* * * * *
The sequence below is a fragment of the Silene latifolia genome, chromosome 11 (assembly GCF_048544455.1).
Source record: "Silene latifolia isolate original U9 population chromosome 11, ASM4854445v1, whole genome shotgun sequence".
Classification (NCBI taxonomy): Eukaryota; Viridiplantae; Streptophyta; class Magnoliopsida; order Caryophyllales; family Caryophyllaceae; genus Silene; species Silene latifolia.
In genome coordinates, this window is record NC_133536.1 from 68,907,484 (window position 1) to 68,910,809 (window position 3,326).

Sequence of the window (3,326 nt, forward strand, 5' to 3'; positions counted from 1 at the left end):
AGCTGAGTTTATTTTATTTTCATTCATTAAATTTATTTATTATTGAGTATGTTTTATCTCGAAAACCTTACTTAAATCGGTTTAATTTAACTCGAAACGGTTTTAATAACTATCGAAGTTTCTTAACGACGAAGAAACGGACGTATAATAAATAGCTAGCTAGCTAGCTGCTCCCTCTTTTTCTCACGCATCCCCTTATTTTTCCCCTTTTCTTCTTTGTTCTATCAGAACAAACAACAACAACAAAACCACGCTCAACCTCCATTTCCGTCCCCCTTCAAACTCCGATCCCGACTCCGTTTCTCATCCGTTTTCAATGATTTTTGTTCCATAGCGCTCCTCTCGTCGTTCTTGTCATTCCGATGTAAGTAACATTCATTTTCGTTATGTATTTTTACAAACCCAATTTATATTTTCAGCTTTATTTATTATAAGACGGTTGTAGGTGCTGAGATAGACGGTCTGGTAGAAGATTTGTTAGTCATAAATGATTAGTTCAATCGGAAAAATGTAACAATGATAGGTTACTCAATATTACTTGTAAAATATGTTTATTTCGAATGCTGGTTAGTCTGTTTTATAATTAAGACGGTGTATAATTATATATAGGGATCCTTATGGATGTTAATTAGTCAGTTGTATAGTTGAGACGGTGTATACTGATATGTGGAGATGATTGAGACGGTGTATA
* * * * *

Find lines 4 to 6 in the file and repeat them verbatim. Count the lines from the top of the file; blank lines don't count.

In genome coordinates, this window is record NC_133536.1 from 68,907,484 (window position 1) to 68,910,809 (window position 3,326).

Sequence of the window (3,326 nt, forward strand, 5' to 3'; positions counted from 1 at the left end):
AGCTGAGTTTATTTTATTTTCATTCATTAAATTTATTTATTATTGAGTATGTTTTATCTCGAAAACCTTACTTAAATCGGTTTAATTTAACTCGAAACGGTTTTAATAACTATCGAAGTTTCTTAACGACGAAGAAACGGACGTATAATAAATAGCTAGCTAGCTAGCTGCTCCCTCTTTTTCTCACGCATCCCCTTATTTTTCCCCTTTTCTTCTTTGTTCTATCAGAACAAACAACAACAACAAAACCACGCTCAACCTCCATTTCCGTCCCCCTTCAAACTCCGATCCCGACTCCGTTTCTCATCCGTTTTCAATGATTTTTGTTCCATAGCGCTCCTCTCGTCGTTCTTGTCATTCCGATGTAAGTAACATTCATTTTCGTTATGTATTTTTACAAACCCAATTTATATTTTCAGCTTTATTTATTATAAGACGGTTGTAGGTGCTGAGATAGACGGTCTGGTAGAAGATTTGTTAGTCATAAATGATTAGTTCAATCGGAAAAATGTAACAATGATAGGTTACTCAATATTACTTGTAAAATATGTTTATTTCGAATGCTGGTTAGTCTGTTTTATAATTAAGACGGTGTATAATTATATATAGGGATCCTTATGGATGTTAATTAGTCAGTTGTATAGTTGAGACGGTGTATACTGATATGTGGAGATGATTGAGACGGTGTATA